Marketing Quality Rural Tourism
Introduction: Putting feelings first
document type: article
source: LEADER technical dossier
last update: 3/95
Growing numbers of city-dwellers are "getting away
from it all" in the countryside. This is the conclusion
which could be reached after a glance at the literature on
growth in rural tourism nearly everywhere in Europe. What is
the true situation?
Rural tourism as an economic and social sector is
experiencing full-blown growth, justifying constant rise in
the number of operators (notably promoters and investors)
taking an interest in it. Is this relevant?
The organisation and service provision in rural tourism
suffer from chronic weaknesses as regards product definition
and distribution performance. This eclectic landscape should
consequently be "tidied up" to improve its response
to the development needs of the countryside. Is this
frequently expounded conviction well-founded?
Before replying to these three questions, there must be
exact definition of what exactly is covered by the term
"rural tourism", as done by Javier Calatrava
Requena and Pedro Ruiz Avilés. Although use of the
term is widespread and common to the majority of countries in
the world, the underlying reality is highly varied and
complex. Reduced here to agri-tourism (tourist accommodation
on farms), it more often than not spans green, restful,
alternative, different, local, open space, country tourism
and even, for some, leisure parks and large chain hotels.
Rural tourism exists, is growing and gives people enjoyment
because it is different from "industrial" or mass
tourism and away from over-crowded resorts.
One shared feature is that it is local tourism, tourism
"of the area", sought after and controlled by local
people. It is tourism where there is contact and experience
This type of tourism is local at five levels:
- local initiative;
- local management;
- local spinoffs;
- rooted in local scenery;
- tapping local culture.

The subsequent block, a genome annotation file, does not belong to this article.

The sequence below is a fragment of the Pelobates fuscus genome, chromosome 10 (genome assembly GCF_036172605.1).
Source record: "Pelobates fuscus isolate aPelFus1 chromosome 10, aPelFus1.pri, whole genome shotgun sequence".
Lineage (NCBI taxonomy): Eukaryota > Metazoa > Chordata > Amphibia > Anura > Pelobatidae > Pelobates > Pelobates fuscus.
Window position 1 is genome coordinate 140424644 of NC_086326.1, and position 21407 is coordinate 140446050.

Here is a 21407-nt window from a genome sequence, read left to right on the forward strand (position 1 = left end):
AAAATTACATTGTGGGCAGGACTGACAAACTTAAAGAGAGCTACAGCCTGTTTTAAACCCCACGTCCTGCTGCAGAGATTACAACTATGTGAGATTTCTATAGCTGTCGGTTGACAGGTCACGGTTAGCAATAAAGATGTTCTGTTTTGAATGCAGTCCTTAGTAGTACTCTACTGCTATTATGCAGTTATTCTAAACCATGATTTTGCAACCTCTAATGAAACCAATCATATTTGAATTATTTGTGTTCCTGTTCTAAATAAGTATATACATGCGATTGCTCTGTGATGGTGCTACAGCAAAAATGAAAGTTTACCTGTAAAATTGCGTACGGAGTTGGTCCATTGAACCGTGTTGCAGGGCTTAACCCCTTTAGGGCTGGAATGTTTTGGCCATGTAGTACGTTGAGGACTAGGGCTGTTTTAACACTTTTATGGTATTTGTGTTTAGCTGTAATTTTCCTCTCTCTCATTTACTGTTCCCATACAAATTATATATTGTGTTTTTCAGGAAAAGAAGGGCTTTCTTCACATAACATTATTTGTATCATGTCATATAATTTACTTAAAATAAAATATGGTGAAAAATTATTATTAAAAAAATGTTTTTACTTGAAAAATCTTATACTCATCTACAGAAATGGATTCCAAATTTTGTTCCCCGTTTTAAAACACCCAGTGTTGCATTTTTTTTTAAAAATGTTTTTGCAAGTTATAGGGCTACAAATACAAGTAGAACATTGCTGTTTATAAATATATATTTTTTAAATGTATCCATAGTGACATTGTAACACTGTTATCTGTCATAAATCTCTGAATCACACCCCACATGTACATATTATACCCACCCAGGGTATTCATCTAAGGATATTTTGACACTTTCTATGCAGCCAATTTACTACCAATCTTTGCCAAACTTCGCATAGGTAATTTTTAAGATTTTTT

This is why it is proving attractive to a growing number
of city-dwellers, who are especially drawn by its
particularities because of the trend towards uniformity which
prevails in towns. We should not, however, allow ourselves to
be deluded: city-dwellers are primarily in search of
themselves and of a personalised response to their need for
emotional and social appreciation. The countryside, nature
and the rural way of life just provide a suitable and
reassuring setting giving a sense of security.
The more that the city is stressful (unemployment,
insecurity, etc.), the more that the countryside is
reassuring. The more that the present is aggressive, the more
gentle that the past seems. The less that people have a sense
of direction, the more they seek out those who are firmly
rooted in their community.
The main quest of city-dwellers is for simple feelings,
in a simple world where simple tasks are carried out. It
could also be claimed that they are seeking real feelings in
a real world, doing real things, were it not for the fact
that they prefer safe feelings without personal commitment in
a world created for them, taking part in pseudo-authentic
Rural tourism know-how is to a large extent imbued in
the open-spiritedness of country people, namely their ability
to communicate, through words, attitudes, decor and actions,
with city-dwellers who have lost touch with the countryside